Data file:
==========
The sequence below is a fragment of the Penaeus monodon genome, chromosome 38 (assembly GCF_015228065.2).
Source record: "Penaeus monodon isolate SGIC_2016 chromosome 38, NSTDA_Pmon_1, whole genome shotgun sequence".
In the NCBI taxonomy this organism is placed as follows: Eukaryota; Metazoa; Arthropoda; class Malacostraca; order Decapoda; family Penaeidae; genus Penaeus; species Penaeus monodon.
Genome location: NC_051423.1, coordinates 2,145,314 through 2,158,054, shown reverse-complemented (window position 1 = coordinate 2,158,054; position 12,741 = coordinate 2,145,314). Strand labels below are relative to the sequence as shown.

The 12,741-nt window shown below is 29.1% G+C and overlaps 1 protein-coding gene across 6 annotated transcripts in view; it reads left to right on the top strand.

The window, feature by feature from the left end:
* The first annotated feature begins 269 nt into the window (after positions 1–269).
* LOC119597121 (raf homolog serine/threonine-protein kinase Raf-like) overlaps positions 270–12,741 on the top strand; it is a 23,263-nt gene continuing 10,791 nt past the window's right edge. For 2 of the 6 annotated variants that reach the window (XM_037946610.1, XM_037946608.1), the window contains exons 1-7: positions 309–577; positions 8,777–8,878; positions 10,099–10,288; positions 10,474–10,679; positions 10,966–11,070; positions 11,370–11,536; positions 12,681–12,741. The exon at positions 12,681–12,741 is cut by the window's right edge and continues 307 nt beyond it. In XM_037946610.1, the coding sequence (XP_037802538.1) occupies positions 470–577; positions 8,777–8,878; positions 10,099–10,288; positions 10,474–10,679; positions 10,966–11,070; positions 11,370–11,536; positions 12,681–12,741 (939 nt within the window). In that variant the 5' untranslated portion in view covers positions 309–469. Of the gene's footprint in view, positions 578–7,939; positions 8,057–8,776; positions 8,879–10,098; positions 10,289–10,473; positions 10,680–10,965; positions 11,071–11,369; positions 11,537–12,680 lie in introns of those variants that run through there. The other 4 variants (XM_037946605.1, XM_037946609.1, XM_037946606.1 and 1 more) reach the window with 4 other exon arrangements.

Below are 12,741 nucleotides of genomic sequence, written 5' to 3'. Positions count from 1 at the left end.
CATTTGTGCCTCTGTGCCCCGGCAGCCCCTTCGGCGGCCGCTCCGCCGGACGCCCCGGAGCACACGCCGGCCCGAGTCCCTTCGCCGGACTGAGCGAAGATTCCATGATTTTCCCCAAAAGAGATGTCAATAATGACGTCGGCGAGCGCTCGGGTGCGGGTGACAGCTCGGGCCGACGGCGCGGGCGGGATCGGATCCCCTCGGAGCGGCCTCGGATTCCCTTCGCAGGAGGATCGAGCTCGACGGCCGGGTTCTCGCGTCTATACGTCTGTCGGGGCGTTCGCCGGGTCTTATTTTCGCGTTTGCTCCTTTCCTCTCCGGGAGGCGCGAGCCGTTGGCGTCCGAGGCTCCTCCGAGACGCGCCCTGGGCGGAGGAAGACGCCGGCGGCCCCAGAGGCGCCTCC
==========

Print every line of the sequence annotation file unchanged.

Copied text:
The sequence below is a fragment of the Penaeus monodon genome, chromosome 38 (assembly GCF_015228065.2).
Source record: "Penaeus monodon isolate SGIC_2016 chromosome 38, NSTDA_Pmon_1, whole genome shotgun sequence".
In the NCBI taxonomy this organism is placed as follows: Eukaryota; Metazoa; Arthropoda; class Malacostraca; order Decapoda; family Penaeidae; genus Penaeus; species Penaeus monodon.
Genome location: NC_051423.1, coordinates 2,145,314 through 2,158,054, shown reverse-complemented (window position 1 = coordinate 2,158,054; position 12,741 = coordinate 2,145,314). Strand labels below are relative to the sequence as shown.

The 12,741-nt window shown below is 29.1% G+C and overlaps 1 protein-coding gene across 6 annotated transcripts in view; it reads left to right on the top strand.

The window, feature by feature from the left end:
* The first annotated feature begins 269 nt into the window (after positions 1–269).
* LOC119597121 (raf homolog serine/threonine-protein kinase Raf-like) overlaps positions 270–12,741 on the top strand; it is a 23,263-nt gene continuing 10,791 nt past the window's right edge. For 2 of the 6 annotated variants that reach the window (XM_037946610.1, XM_037946608.1), the window contains exons 1-7: positions 309–577; positions 8,777–8,878; positions 10,099–10,288; positions 10,474–10,679; positions 10,966–11,070; positions 11,370–11,536; positions 12,681–12,741. The exon at positions 12,681–12,741 is cut by the window's right edge and continues 307 nt beyond it. In XM_037946610.1, the coding sequence (XP_037802538.1) occupies positions 470–577; positions 8,777–8,878; positions 10,099–10,288; positions 10,474–10,679; positions 10,966–11,070; positions 11,370–11,536; positions 12,681–12,741 (939 nt within the window). In that variant the 5' untranslated portion in view covers positions 309–469. Of the gene's footprint in view, positions 578–7,939; positions 8,057–8,776; positions 8,879–10,098; positions 10,289–10,473; positions 10,680–10,965; positions 11,071–11,369; positions 11,537–12,680 lie in introns of those variants that run through there. The other 4 variants (XM_037946605.1, XM_037946609.1, XM_037946606.1 and 1 more) reach the window with 4 other exon arrangements.

Below are 12,741 nucleotides of genomic sequence, written 5' to 3'. Positions count from 1 at the left end.
CATTTGTGCCTCTGTGCCCCGGCAGCCCCTTCGGCGGCCGCTCCGCCGGACGCCCCGGAGCACACGCCGGCCCGAGTCCCTTCGCCGGACTGAGCGAAGATTCCATGATTTTCCCCAAAAGAGATGTCAATAATGACGTCGGCGAGCGCTCGGGTGCGGGTGACAGCTCGGGCCGACGGCGCGGGCGGGATCGGATCCCCTCGGAGCGGCCTCGGATTCCCTTCGCAGGAGGATCGAGCTCGACGGCCGGGTTCTCGCGTCTATACGTCTGTCGGGGCGTTCGCCGGGTCTTATTTTCGCGTTTGCTCCTTTCCTCTCCGGGAGGCGCGAGCCGTTGGCGTCCGAGGCTCCTCCGAGACGCGCCCTGGGCGGAGGAAGACGCCGGCGGCCCCAGAGGCGCCTCC